Back-up “hybrid” power plants to be ready before summer

The State Government will have two new back-up power plants up and running – one at Holden’s Elizabeth plant and the other at the Adelaide desalination plant – before summer, Premier Jay Weatherill says.

Aug 01, 2017, updated Aug 01, 2017
A power plant using GE TM2500 hybrid turbine generators. Image: supplied

A power plant using GE TM2500 hybrid turbine generators. Image: supplied

Weatherill told a press conference this morning that the Government would lease and eventually purchase nine new, trailer-mounted, GE TM2500 aero derivative turbines from APR Energy to avoid a repeat of the “load shedding” event in February, during which 90,000 households lost power.

The generators will begin operating on diesel at the two temporary locations by summer, with the units to be later converted into a permanent gas-fired back-up solution to South Australia’s electricity issues at a seperate, yet-to-be-decided location.

Weatherill said the gas conversion would happen within within two years, with the units becoming the permanent, Government-owned gas plant that had been announced as part of its “energy plan” earlier this year.

He said the hybrid turbines came in cheaper than the $360 million budget that had been set aside for such a plant – and would be capable of producing more power (276 MW) than originally foreshadowed in the energy plan (250 MW).

Department of Treasury and Finance Chief Executive David Reynolds told parliament’s budget and finance committee last week that $300 million was budgeted for “capital costs associated with construction” and the remaining $60 million included “the operations of that plant and the team of people to establish that procurement process and get it operating”.

Energy Minister Tom Koutsantonis this morning that the units would only switch on during a state energy supply shortfall, and would never compete with other energy suppliers.

Koutsantonis said the cost of blackouts to the state economy was so high that even if the units prevented one blackout, they would have been worth the taxpayer investment, adding that the units constituted the state-of-the-art in power generation and could be turned on within minutes.

Weatherill said the new generators would not immunise South Australia from blackouts, but would remove the risk of an energy supply shortage.

“Natural disasters can always take out (energy infrastructure) … but this should remove one of the key risks, which is reserve shortfall,” he said.

“267 megawatts of power, together with our battery – 100 megawatts of power – gives us the opportunity to substantially reduce the risk of load-shedding events.”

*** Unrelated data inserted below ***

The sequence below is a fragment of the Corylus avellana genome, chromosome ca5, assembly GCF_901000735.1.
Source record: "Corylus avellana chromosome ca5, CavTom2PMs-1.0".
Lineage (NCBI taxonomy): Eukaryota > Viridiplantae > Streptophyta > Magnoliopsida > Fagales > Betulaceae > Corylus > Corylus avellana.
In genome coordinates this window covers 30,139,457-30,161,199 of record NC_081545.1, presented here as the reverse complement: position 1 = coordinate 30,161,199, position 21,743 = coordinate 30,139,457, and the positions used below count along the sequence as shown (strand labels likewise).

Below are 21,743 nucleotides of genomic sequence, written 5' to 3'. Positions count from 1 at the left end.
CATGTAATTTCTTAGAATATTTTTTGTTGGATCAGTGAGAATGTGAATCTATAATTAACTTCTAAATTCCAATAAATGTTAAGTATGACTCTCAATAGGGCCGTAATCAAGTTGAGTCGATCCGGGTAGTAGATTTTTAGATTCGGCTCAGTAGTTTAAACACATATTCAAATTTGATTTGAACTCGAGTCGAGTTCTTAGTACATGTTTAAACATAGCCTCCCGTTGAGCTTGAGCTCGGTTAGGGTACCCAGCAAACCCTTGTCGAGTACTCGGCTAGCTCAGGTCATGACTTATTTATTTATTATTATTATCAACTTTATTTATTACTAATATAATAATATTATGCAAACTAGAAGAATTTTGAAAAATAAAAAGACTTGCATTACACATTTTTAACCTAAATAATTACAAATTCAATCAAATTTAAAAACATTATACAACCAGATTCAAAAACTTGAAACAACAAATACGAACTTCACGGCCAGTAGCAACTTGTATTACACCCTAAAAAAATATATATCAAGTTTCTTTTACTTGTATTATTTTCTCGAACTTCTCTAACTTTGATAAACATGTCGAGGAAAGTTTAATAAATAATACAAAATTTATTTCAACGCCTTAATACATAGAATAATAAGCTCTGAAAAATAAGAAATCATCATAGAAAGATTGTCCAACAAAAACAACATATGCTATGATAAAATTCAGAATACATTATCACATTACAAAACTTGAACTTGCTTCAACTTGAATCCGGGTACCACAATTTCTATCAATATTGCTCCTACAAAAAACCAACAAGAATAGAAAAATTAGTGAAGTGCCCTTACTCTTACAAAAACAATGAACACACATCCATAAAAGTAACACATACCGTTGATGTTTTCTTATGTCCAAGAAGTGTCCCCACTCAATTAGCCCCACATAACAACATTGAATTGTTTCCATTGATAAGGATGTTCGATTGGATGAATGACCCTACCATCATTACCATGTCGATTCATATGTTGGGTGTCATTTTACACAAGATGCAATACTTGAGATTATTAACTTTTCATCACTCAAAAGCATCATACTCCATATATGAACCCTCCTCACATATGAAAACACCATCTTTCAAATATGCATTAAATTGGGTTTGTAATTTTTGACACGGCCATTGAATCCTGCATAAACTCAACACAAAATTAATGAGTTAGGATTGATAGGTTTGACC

He said the Government would lease the new generators in the first instance before buying them.

“We have an option to build this gas-fired generator to secure our future, and we’re absolutely certain that we will require that,” he said.

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“We don’t want to be reliant on an interconnector that continues to have hiccups on a regular basis.

“We don’t want to be reliant on Victorian coal.”

He said the Government may choose to lock in the “option” before the state election in March.

GE CEO and president Geoff Culbert said South Australia was “a world-leader in renewable energy generation and our technology will complement these efforts”.

“GE’s TM2500 units are (power plants) on wheels,” he said.

“They are a proven technology that will provide secure and reliable power to South Australian businesses and households.”

Koutsantonis said South Australia had become a net-exporter of renewable energy into the state of Victoria since its massive Hazelwood coal-fired power station closed earlier this year.

“Since we started our energy plan, we are a net exporter of electricity out of South Australia not a net importer,” he said.

“The plan is having an impact – and you saw it yesterday, when South (Australia’s energy supply) was secure and Victoria wasn’t.”

But when asked why South Australia retains the country’s highest future wholesale electricity prices, Koutsantonis said “the market is not factoring in the investment’s we’re making until in fact they’re actually visible”.

“Once these things are actually visible (and) you see more security, more reliability … you’re going to see more stability in the market and that will be factored into the forward prices,” he said.

“The market is acting as if these things aren’t in there.”

He added that: “Gas is setting the price, and gas prices are higher.”

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